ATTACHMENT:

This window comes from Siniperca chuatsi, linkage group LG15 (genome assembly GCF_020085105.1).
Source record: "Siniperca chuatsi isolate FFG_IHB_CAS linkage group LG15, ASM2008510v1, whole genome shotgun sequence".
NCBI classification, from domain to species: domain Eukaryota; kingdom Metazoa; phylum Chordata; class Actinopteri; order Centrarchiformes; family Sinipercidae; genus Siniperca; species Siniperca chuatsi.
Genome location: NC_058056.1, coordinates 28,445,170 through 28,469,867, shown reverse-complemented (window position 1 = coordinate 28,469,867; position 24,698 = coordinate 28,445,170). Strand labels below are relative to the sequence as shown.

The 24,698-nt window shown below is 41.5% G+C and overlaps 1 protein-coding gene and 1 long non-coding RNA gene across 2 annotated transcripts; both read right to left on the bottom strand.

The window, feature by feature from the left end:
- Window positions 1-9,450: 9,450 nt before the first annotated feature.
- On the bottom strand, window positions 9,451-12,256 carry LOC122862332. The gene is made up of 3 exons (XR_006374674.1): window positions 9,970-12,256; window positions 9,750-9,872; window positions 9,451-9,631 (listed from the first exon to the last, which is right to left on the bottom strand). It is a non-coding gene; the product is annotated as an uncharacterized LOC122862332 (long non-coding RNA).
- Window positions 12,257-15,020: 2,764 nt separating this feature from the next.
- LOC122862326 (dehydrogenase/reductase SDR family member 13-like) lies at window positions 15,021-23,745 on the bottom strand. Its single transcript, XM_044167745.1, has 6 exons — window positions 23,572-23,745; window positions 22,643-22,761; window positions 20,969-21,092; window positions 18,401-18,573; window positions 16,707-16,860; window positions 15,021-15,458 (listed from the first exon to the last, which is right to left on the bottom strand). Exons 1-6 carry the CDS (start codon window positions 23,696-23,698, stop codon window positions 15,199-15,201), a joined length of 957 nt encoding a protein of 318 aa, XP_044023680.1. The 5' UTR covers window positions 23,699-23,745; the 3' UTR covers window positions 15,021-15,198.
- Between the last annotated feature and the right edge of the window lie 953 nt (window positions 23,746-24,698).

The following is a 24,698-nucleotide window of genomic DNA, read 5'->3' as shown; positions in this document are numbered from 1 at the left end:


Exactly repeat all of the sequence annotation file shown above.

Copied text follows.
This window comes from Siniperca chuatsi, linkage group LG15 (genome assembly GCF_020085105.1).
Source record: "Siniperca chuatsi isolate FFG_IHB_CAS linkage group LG15, ASM2008510v1, whole genome shotgun sequence".
NCBI classification, from domain to species: domain Eukaryota; kingdom Metazoa; phylum Chordata; class Actinopteri; order Centrarchiformes; family Sinipercidae; genus Siniperca; species Siniperca chuatsi.
Genome location: NC_058056.1, coordinates 28,445,170 through 28,469,867, shown reverse-complemented (window position 1 = coordinate 28,469,867; position 24,698 = coordinate 28,445,170). Strand labels below are relative to the sequence as shown.

The 24,698-nt window shown below is 41.5% G+C and overlaps 1 protein-coding gene and 1 long non-coding RNA gene across 2 annotated transcripts; both read right to left on the bottom strand.

The window, feature by feature from the left end:
- Window positions 1-9,450: 9,450 nt before the first annotated feature.
- On the bottom strand, window positions 9,451-12,256 carry LOC122862332. The gene is made up of 3 exons (XR_006374674.1): window positions 9,970-12,256; window positions 9,750-9,872; window positions 9,451-9,631 (listed from the first exon to the last, which is right to left on the bottom strand). It is a non-coding gene; the product is annotated as an uncharacterized LOC122862332 (long non-coding RNA).
- Window positions 12,257-15,020: 2,764 nt separating this feature from the next.
- LOC122862326 (dehydrogenase/reductase SDR family member 13-like) lies at window positions 15,021-23,745 on the bottom strand. Its single transcript, XM_044167745.1, has 6 exons — window positions 23,572-23,745; window positions 22,643-22,761; window positions 20,969-21,092; window positions 18,401-18,573; window positions 16,707-16,860; window positions 15,021-15,458 (listed from the first exon to the last, which is right to left on the bottom strand). Exons 1-6 carry the CDS (start codon window positions 23,696-23,698, stop codon window positions 15,199-15,201), a joined length of 957 nt encoding a protein of 318 aa, XP_044023680.1. The 5' UTR covers window positions 23,699-23,745; the 3' UTR covers window positions 15,021-15,198.
- Between the last annotated feature and the right edge of the window lie 953 nt (window positions 23,746-24,698).

The following is a 24,698-nucleotide window of genomic DNA, read 5'->3' as shown; positions in this document are numbered from 1 at the left end: